Premises liability injury claims can be difficult cases when the injuries are seemingly minor or moderate. However, what appears as an injury that is not so serious could later become a real problem for the victim. Some injuries take a long time to worsen, and many times they are permanent in nature when they do. Additionally, there is only a short amount of time to file a personal injury lawsuit for financial compensation in California. Here are a few questions that many injured parties may have concerning a claim.
Do I have an injury claim?
Just because an injury occurs on someone’s property does not mean that a claim is viable or available. There must be a reasonable duty of care owed to the injured claimant in addition to some element of negligence on the part of the owner or the property manager.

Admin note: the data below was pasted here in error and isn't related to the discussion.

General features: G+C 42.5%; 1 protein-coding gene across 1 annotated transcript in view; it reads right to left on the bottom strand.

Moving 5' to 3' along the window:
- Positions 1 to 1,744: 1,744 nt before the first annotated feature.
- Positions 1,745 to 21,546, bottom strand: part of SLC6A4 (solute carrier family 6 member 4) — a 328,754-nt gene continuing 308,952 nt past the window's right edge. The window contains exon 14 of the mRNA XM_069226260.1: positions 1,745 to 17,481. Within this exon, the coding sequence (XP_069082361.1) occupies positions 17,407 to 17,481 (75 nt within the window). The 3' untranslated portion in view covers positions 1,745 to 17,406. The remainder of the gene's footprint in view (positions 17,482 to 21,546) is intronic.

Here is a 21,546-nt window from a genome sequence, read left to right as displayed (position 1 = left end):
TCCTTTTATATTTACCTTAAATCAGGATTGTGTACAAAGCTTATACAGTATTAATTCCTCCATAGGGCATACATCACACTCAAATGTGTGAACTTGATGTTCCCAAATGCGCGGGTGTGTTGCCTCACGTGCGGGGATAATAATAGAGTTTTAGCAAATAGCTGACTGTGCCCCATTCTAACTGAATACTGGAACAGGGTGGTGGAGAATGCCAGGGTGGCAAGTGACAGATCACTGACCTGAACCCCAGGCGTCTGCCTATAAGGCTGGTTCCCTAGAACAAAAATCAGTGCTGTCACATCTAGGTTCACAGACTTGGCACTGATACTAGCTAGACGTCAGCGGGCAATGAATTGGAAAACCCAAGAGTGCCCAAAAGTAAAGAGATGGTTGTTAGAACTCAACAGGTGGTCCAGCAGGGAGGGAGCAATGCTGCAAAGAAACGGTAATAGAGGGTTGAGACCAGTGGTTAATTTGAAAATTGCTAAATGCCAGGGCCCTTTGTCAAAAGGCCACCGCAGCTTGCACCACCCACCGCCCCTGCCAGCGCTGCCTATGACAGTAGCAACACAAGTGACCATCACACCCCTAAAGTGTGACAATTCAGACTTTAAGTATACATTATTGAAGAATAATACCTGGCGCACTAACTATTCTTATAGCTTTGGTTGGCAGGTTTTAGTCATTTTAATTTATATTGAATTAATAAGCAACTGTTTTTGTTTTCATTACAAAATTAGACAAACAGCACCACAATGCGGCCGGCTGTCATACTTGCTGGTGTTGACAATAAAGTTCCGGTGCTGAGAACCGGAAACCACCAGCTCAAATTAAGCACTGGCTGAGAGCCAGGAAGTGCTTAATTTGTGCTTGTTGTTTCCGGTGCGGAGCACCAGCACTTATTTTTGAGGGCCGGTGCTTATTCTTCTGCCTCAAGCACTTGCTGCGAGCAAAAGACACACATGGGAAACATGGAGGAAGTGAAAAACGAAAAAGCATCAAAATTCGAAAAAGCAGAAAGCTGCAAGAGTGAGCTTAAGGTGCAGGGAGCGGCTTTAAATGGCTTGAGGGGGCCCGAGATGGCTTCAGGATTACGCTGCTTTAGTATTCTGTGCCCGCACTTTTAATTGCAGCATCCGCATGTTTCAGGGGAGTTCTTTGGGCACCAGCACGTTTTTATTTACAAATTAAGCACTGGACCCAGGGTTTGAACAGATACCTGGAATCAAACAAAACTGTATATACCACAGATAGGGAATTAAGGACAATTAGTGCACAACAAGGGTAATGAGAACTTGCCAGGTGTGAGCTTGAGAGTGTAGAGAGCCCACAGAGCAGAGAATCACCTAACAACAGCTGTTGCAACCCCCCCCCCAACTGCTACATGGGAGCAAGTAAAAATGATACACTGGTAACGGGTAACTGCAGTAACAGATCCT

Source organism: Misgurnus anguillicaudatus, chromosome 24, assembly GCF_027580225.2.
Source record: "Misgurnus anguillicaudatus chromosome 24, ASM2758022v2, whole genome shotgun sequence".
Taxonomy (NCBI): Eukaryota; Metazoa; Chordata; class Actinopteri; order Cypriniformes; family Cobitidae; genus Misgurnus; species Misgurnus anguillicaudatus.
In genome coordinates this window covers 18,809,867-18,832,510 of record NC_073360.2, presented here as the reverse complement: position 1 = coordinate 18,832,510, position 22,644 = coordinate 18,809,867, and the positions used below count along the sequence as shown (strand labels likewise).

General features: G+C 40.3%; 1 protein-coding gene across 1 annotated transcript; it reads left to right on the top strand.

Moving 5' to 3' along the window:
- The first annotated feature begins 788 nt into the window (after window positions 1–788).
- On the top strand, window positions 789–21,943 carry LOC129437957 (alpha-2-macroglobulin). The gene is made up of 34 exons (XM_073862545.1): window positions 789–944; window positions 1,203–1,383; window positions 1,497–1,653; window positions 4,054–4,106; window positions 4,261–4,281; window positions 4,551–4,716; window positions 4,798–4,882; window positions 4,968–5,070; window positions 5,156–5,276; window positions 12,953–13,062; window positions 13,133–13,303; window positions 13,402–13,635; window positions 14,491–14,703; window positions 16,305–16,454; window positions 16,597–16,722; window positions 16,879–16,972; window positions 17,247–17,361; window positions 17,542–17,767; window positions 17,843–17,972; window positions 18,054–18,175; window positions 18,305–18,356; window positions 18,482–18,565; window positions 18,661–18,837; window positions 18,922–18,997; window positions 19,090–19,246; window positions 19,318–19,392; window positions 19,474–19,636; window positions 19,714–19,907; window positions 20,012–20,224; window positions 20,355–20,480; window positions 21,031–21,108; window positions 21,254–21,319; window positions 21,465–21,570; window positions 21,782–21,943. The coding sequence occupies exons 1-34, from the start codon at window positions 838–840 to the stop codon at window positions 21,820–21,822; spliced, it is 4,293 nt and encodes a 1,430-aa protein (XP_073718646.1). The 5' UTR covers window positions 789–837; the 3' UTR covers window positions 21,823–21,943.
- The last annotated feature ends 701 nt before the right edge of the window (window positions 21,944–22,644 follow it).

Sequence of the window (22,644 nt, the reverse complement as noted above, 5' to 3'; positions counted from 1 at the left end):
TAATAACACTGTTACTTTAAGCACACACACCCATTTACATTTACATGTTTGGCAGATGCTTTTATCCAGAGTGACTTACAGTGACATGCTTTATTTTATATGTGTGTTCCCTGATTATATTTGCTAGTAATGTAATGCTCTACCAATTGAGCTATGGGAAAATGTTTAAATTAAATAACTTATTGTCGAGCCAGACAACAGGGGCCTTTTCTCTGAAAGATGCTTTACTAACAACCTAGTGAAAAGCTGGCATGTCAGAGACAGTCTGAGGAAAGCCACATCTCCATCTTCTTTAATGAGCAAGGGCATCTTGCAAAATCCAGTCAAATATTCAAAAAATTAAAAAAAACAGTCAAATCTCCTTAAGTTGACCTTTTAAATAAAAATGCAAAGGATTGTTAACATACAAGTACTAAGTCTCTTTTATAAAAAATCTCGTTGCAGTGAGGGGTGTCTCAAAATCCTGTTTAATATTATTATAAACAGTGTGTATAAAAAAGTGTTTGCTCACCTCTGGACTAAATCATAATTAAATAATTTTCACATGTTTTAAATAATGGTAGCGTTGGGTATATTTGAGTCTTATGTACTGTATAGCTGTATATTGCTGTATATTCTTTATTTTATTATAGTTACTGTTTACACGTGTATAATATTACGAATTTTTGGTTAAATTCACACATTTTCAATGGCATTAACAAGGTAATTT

Can I file a claim if I am partly responsible for the injury?
California uses pure comparative negligence law in adjudicating premises liability cases when they go to court. Personal liability is often a primary defense in a premises liability claim when they are being negotiated, but even someone with 99% comparative negligence percentage can receive 1% of total damages.
What is the value of my injury claim?
One of the primary questions any injured party will have concerns what can be claimed. Typically, an injured plaintiff in a premises liability lawsuit can be financially reimbursed for medical bills, lost income when it applies, and general damages for pain and suffering or ongoing issues associated with the injury.
In addition to the potential compensatory damages, cases where gross negligence can be proven can result in punitive damages as well if the case goes to the jury. However, avoiding a trial is often good leverage for settlement.